The food was very good and we enjoyed all our meals. This is coming from three New Yorkers who eat out a lot at some of the city's top restaurants. Our only complaint was the cheesecake. We have had many types of cheesecake -- New York, Italian, no-bake, etc. but the cheesecake on the ship was truly awful! It was like a tasteless paste, made with a lot more flour then cream cheese. The other desserts were OK; the warm chocolate cake with a gooey center was a favorite. The chocolate creme brulee served at lunch was also delish!
We had breakfast in both the main dinning room and the Windjammer Cafe, the ship's buffet area, nicely positioned in the front of the ship. Both were good with all of the standard breakfast offerings. At the buffet they have an omelet station where you can get fresh omelets or fried eggs. The only negative was the French Toast at the buffet, which was always rock-hard. In the dining room I had the eggs Benedict, which was good and did not taste like it had been sitting in a steam table all morning, as on other ships. We ate lunch or afternoon snacks in the Windjammer Cafe. I am usually not too impressed with cruise ships' buffet lunches, but I found the lunches enjoyable, with a good variety of food from curries to fried chicken (not the leftovers from last night's dinner like on some ships).
We did have lunch once in the dinning room. The food was good but the service was not! Our waiter from Jamaica was grumpy and was not having a good day. The lunch menu in the dinning room does not change, but there is a daily special. The curry chicken special was delicious! Service in the dining room for breakfast and lunch is not at the same level as for dinner. It is open seating, which means you are rushed in and seated with others, and you are rushed thru your meal rather briskly. It is apparent the waiters are not working for tips like at dinner, as the smiles and caring attitude seem to disappear. I have encountered this on every cruise I have been on, which is why I tend to avoid the dinning room for breakfast and lunch.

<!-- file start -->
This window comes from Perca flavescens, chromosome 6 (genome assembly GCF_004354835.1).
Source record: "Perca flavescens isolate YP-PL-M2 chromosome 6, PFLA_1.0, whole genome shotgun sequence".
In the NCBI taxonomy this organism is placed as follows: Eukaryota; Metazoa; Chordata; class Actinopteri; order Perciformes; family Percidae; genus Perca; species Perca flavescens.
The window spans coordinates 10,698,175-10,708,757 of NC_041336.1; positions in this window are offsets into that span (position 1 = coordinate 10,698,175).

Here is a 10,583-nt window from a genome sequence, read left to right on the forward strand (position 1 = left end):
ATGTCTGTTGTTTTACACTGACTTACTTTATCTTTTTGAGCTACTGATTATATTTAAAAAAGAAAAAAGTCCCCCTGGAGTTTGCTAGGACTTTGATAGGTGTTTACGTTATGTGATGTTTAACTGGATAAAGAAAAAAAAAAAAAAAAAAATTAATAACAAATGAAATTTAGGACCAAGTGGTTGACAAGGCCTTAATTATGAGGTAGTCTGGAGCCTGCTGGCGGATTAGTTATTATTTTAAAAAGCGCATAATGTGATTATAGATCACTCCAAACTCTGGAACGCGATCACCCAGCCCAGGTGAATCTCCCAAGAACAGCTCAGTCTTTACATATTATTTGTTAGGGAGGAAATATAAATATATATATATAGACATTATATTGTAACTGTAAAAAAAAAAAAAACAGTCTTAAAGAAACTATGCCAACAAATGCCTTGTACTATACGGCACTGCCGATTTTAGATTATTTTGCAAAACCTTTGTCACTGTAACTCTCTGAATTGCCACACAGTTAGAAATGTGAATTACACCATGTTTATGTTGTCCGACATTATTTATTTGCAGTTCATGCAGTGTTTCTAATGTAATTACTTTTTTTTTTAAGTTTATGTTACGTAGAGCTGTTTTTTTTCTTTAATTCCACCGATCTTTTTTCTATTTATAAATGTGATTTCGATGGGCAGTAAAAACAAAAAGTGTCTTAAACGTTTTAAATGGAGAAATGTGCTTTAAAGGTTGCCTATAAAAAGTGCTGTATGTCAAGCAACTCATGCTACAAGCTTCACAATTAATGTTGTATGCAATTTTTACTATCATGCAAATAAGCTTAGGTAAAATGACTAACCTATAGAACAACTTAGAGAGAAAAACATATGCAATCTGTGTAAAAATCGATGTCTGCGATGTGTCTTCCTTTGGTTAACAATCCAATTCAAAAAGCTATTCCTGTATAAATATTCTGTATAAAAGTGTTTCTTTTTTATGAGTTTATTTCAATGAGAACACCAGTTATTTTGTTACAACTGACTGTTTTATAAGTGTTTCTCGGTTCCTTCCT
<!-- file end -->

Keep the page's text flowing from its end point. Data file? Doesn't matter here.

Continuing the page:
Activities My favorite area of the ship during the day was the Solarium. This is for guests age 16 or older, so there were no small children running around screaming like by the main outdoor pool. It is covered by a glass roof, so on a rainy day you can still enjoy the pool (saltwater) and two Jacuzzis in this area. Classical music played in the background, which lent a nice relaxing touch. The lounge chairs in this area are covered by thick cushions. The Solarium area has a bar; a grill for pizza, hot dogs and burgers (never too busy); and the entrance to the spa.